A burst of legislative activity in Congress this week, culminating in a two-year budget deal, could lift the cloud of uncertainty and modestly boost the economy by rolling back fiscal austerity. ... Lawmakers also included two important changes that will avert potential payment spikes and benefit cuts for seniors and the disabled. The budget agreement takes steps that will block a 52% jump in Medicare premiums for about 30% of beneficiaries next year. Premiums will now increase by 15% for those beneficiaries. AARP, a lobby for older Americans, praised lawmakers for heading off the premium increase. (Timiraos, 10/29)

NBC News: Senate Approves Two-Year Budget Deal, Sends Bill To Obama
Sen. Ted Cruz (R-Texas) cancelled campaign events and returned to Washington to speak out against the deal, telling NBC News as he left that he had returned "because this budget deal is a disaster, it's Republican leadership joining with Democrats to fund all of President Obama's big government priorities." Sen. Marco Rubio (R-Fla.) also made a appearance on the Senate floor, voting against the budget measure but not giving a speech. Rubio had not voted since October 20, and before today had missed 18 of 19 votes the Senate had taken in the month of October. (Thorp and Duchon, 10/30)

CBS News: Senate Passes Ambitious Budget Deal, Sends It To Obama
While the deal lifts spending levels, it doesn't completely eliminate the risk of government shutdowns in the future. Congress must pass a new spending package, based on the budget deal's guidelines, by Dec. 11. If controversial policy provisions are inserted into that spending package, they could easily cause problems and increase the threat of a shutdown. (Shabad, 10/30)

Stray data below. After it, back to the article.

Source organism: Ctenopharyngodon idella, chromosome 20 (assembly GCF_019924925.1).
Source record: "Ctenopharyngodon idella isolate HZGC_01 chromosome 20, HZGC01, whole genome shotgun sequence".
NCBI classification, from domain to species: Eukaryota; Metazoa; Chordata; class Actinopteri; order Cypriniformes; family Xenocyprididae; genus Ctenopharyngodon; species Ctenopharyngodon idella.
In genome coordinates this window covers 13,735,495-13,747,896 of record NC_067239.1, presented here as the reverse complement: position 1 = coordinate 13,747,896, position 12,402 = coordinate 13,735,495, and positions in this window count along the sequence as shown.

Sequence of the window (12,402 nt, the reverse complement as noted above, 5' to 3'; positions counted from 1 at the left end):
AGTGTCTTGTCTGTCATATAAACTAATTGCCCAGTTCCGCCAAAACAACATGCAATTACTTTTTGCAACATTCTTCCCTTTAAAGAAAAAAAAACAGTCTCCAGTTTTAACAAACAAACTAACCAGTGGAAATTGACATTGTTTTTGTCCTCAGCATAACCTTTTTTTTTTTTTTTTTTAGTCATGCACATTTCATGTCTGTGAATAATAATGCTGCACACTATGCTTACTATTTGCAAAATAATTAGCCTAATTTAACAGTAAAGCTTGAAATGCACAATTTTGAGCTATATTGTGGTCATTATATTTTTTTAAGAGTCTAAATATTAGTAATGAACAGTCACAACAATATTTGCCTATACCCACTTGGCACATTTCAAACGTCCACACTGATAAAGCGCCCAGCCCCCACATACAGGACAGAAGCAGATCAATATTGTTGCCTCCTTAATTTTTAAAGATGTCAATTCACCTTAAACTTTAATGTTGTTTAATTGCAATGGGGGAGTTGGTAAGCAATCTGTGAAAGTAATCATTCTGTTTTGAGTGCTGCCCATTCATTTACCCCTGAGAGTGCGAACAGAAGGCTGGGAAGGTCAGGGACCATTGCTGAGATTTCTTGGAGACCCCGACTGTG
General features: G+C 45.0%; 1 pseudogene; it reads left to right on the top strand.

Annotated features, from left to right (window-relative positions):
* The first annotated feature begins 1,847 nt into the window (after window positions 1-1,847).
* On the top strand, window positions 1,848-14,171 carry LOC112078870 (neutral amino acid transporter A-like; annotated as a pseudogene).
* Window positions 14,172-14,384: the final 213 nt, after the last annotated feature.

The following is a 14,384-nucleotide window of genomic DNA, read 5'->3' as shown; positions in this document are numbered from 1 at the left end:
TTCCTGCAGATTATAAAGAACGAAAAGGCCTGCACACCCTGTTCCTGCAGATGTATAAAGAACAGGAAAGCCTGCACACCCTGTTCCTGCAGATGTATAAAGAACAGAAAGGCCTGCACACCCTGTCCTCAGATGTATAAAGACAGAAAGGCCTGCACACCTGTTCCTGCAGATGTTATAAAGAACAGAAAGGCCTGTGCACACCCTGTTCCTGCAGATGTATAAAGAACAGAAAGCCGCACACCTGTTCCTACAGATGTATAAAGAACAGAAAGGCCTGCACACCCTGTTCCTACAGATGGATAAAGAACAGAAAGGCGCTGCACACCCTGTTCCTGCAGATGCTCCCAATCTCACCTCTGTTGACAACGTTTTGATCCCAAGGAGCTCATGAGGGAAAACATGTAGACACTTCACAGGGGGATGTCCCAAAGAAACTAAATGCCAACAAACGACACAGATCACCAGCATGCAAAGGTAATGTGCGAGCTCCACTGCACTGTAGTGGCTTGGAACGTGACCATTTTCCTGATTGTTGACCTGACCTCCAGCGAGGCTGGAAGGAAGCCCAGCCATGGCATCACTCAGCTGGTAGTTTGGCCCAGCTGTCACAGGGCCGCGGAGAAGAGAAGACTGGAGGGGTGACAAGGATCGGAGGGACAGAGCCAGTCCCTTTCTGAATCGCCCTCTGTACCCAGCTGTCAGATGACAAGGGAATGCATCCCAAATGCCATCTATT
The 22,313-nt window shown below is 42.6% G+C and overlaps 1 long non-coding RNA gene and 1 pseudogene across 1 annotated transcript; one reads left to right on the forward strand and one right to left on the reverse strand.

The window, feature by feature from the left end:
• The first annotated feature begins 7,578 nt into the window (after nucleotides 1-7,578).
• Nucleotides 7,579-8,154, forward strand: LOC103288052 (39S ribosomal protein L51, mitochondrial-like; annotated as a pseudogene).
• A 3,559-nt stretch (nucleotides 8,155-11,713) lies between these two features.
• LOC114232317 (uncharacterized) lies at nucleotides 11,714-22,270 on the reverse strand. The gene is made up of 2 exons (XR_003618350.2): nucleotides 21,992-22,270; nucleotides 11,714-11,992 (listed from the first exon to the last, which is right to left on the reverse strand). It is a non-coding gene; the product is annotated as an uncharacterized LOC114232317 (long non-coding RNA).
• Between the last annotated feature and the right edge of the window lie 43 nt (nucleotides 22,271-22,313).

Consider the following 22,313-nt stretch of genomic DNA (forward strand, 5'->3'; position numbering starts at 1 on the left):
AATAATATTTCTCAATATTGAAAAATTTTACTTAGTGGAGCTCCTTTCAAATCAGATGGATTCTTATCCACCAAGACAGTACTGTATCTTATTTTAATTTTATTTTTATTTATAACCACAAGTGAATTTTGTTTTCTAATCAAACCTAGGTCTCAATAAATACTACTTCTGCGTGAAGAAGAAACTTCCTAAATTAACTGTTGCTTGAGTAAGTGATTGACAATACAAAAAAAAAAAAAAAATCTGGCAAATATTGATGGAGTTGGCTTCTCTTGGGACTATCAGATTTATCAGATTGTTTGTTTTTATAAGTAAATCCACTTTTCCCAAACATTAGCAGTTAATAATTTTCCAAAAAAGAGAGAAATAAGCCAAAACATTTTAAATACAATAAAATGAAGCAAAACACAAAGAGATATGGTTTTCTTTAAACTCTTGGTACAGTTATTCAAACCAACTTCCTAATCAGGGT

7. Paul Ryan Takes The Speaker's Gavel -- But Will He Be Able To Advance His Policy Agenda?

News outlets analyze how the new speaker, who previously chaired the House Budget and Ways and Means committees, might use this position to advance policies that he has promoted in the past, including overhauling Medicare and changing the federal health law.

The New York Times: As Speaker, Paul Ryan May Need To Pare Lofty Goals
Paul D. Ryan, a son and grandson of Midwestern lawyers, ascended rapidly in American politics as a man with big plans: to overhaul the tax code, slash federal spending and rewrite the social contracts for Medicare and Social Security. Mr. Ryan, 45, who was elected in a celebratory Capitol Hill pageant on Thursday as the 54th speaker of the House, the youngest to grip the gavel since the late 1860s, now confronts a fundamental question: Will his new post provide a platform to pursue his bold visions for a renewed America, or will those big ideas weigh him down in an era defined by confrontation and small-bore compromises? (Herszenhorn and Huetteman, 10/29)

The Wall Street Journal: House Elects Paul Ryan As New Speaker